Lansing –Twenty-five years ago, a bruising 10-year battle over the wilderness designation of less than one percent of Michigan’s three million acres of national forest lands had split the state’s conservation community in two and challenged lawmakers to take a stand on an issue considered a political hot potato.
Within this contentious climate, in 1987 Congress passed the Michigan Wilderness Act, protecting 90,000 acres of spectacular old growth forests, lakes and dunes around the state that became these beloved wilderness areas: Big Island Lake, Delirium, Horseshoe Bay, Mackinac, McCormick, Nordhouse Dunes, Rock River Canyon, Round Island, Sturgeon River Gorge, and Sylvania.
“A decade-long campaign was an incredible undertaking, but none of us involved will ever question whether or not it was worth it when we look at the splendid shores and wild heart of Michigan that are this heroic effort’s living legacy,” says Jane Elder, a passionate advocate who walked the halls of Congress and hiked wilderness trails to help win the fight.
“Even though this was, at times, a divisive and emotionally charged issue, over the years we found common ground across rural and urban areas, in both parties, and in both houses of Congress,” she adds. “This momentum carried us to a presidential signature in 1987.”
In honor of the 25th anniversary of the Act, the Sierra Club Michigan Chapter is hosting several events to tell the gripping story behind this historic legislation that began unfolding in 1977 when the U.S. Forest Service (USFS) started looking for areas for potential wilderness designation. The series kicked off at Nordhouse Dunes on May 19th.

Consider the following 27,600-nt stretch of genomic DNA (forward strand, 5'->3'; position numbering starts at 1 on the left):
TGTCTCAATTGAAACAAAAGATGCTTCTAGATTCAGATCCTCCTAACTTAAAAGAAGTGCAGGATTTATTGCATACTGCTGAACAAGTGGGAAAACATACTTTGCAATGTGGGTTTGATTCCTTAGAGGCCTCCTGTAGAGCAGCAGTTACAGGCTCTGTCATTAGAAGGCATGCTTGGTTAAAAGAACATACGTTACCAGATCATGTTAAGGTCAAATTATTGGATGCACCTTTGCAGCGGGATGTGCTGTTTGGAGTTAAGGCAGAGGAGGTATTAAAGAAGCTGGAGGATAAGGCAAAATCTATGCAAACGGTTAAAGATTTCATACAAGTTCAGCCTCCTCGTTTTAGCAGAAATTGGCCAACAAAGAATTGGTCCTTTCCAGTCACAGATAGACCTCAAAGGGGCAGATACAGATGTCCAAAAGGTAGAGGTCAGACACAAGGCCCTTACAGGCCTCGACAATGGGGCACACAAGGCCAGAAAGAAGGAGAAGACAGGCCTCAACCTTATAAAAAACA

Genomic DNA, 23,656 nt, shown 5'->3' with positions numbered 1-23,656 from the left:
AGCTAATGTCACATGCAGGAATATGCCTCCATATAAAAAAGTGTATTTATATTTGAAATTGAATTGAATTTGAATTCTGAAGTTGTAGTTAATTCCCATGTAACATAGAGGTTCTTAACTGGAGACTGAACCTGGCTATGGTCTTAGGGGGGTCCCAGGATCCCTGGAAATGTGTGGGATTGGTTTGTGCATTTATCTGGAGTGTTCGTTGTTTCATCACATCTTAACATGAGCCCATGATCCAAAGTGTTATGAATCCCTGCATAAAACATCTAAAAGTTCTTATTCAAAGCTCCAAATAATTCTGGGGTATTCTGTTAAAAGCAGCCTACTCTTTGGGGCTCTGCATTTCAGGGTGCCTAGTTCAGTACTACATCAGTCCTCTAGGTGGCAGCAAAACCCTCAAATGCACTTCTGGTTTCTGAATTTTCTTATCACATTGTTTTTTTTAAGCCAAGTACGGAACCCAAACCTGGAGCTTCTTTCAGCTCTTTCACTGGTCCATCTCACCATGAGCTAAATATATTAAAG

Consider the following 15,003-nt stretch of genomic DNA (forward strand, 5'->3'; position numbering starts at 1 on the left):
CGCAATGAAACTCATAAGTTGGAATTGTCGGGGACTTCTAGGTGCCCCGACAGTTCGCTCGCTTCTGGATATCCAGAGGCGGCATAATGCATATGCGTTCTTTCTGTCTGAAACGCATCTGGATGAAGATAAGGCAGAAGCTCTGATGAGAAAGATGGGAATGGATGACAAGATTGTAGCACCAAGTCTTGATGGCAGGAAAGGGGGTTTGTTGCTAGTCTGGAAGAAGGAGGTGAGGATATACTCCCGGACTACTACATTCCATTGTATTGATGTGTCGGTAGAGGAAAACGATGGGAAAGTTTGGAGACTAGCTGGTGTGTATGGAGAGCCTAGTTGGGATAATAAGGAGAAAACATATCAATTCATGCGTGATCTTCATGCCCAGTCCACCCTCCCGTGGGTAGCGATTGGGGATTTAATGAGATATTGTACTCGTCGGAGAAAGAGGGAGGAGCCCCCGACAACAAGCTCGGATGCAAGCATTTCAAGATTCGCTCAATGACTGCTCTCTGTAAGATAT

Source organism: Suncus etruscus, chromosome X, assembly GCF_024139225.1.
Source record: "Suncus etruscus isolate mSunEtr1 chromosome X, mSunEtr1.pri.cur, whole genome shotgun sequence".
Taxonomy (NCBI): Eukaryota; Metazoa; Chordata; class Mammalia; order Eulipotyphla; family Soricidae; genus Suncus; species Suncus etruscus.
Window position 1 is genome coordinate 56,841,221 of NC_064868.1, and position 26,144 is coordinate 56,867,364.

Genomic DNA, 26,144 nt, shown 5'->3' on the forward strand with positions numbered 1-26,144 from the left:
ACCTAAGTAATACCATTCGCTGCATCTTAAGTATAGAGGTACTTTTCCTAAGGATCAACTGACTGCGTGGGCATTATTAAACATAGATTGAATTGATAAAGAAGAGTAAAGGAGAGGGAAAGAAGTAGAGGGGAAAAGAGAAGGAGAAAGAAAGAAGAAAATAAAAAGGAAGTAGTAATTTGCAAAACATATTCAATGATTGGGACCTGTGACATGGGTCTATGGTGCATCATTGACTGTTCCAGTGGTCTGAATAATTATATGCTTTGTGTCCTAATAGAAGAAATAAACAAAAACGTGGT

The Michigan Wilderness Act Celebration continues at Sylvania Wilderness on Sunday, July 15, from Noon-2 pm CST (local time). The first half of the event will take place at the Ottawa National Forest Visitors Center, US Hwy. 2 and Hwy. 45, Watersmeet, and will feature reminiscences by key players in the political drama who fought to protect these wilderness areas. This presentation will be followed at 1 pm by a catered picnic and guided hikes at the Day Use Building at the north end of Clark Lake next to Sylvania Wilderness.
RSVP by July 12 is required to attend the picnic. Email firstname.lastname@example.org or call 517-484-2372, ext. 10.
Speakers at Sylvania will include Chapter Director Anne Woiwode, who was a young environmentalist at the time; Dave Dempsey, former staffer for Cong. Bob Carr, who Introduced the legislation, and former environmental advisor to Gov. Blanchard; and activists who fought for the designation including Jane Elder, the Chapter’s first staff person back in the 1980s. Waltraud Brinkmann of the Friends of Sylvania; William Malmsten, president of the Upper Peninsula Environmental Coalition; and Norman Nass, district ranger for the US Forest Service, will also participate in the program.